To kill botnets, you need to go the whole way and dismantle the entire infrastructure. And to do that, you need as much information and cooperation as you can get.
Microsoft to the rescue
To bring the different sides together, the security industry needed a big player to step up the plate. Microsoft did just that. It took on the role of chief botnet slayer.
Microsoft hasn’t always been the friendliest giant – just look at its various ongoing squabbles with Google – but the Redmond firm has been the linchpin in many significant battles against botnets. It was responsible for drawing together industry players and law enforcement in smashing Waledac, Rustock and Kelihos. All have formed part of Project Microsoft Active Response for Security (MARS), which has one core aim: “To annihilate botnets and help make the internet a safer place.”
“Microsoft has really stepped up in a lot of different ways to try to bring together multiple groups that might not have known each other,” Lanstein added. “They’ve really put a lot of money in going after botnets and it has worked.”
The MARS team has worked with a host of security companies, including Kaspersky and FireEye, to share information relating to infections. In the case of Kelihos, Kaspersky loaned Microsoft its live botnet tracking system. The Russian company also led the operation to reverse-engineer the bot malware, crack the communication protocol and develop tools to take apart the botnet’s the peer-to-peer infrastructure. It was another truly communal effort.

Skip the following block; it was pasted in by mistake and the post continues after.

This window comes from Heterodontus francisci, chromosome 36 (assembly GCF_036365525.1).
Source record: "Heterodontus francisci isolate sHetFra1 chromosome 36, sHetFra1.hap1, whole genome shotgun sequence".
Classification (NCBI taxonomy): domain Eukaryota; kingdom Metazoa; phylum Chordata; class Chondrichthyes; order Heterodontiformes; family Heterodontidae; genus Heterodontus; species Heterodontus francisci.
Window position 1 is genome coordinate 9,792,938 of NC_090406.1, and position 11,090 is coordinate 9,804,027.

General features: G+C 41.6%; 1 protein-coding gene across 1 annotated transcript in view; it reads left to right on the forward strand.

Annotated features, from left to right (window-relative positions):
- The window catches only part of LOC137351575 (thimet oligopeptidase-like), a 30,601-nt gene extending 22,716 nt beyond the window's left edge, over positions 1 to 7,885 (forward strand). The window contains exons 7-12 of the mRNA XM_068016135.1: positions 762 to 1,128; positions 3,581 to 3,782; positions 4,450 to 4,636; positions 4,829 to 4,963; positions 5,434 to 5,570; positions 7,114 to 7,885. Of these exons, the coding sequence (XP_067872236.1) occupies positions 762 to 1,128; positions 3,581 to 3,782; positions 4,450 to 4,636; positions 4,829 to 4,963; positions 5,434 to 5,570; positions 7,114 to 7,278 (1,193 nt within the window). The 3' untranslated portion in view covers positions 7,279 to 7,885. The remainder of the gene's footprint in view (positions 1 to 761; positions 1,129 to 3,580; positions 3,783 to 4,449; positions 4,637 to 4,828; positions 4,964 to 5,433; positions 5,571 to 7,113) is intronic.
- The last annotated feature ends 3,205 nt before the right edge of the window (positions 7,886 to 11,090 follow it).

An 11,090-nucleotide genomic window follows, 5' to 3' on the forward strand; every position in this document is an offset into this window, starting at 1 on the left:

Microsoft should be proud of its work here. No other tech vendor has initiated such a concerted campaign against botnets. That’s not to say others haven’t played a big part, however. There have been some significant successes that haven’t involved Microsoft. The software behemoth was not part of two of the most significant botnet shutdowns in history – Mariposa and DNS Changer. Both of those led to complete disarmament of the bot masters and arrests of suspects.
Microsoft has shown what is possible when everyone cooperates – others have subsequently proven that point: the simple act of sharing is key in identifying botnets and successfully destroying them.
The long arm of the law
Collaboration might be vital, but the nail in the coffin of any botnet is only hammered in if arrests and prosecutions follow. In the past year, a plethora of suspects have been apprehended, but why now? Largely because tech companies and law enforcement have worked out how to twist judges’ arms into opening up legal pathways to take botnet infrastructure down before warning its owners.
Just a few years back, efforts to end botnets were not only hampered by an industry as fractious as the Greek Government – the legal system was doing the good guys no favours either. Instead of immediately asking registrars to shut down domains or ordering datacentre owners to allow police to switch off servers helping run botnets, courts required bot-herders be sent warning first.
Now, cyber criminals aren’t so lucky. The cases of Waledac and Rustock have set legal precedents that will be of huge benefit to the good guys in the long run. In the case of the former, Microsoft convinced a judge to issue an ex parte temporary restraining order (TRO), which meant Verisign, the administrator of the .com domain registry, had to hand the 276 domains used by Waledac for its command-and-control operations over to the Redmond company. Microsoft achieved this simply by pointing to the continuing harm that would be caused by the botnet if immediate action was not taken.
With Rustock, Microsoft filed a lawsuit against the anonymous operators of the botnet, basing its argument in part on the abuse of Microsoft trademarks in the bot’s spam. These clever legal manoeuvres are necessary to open the door to complete botnet destuction.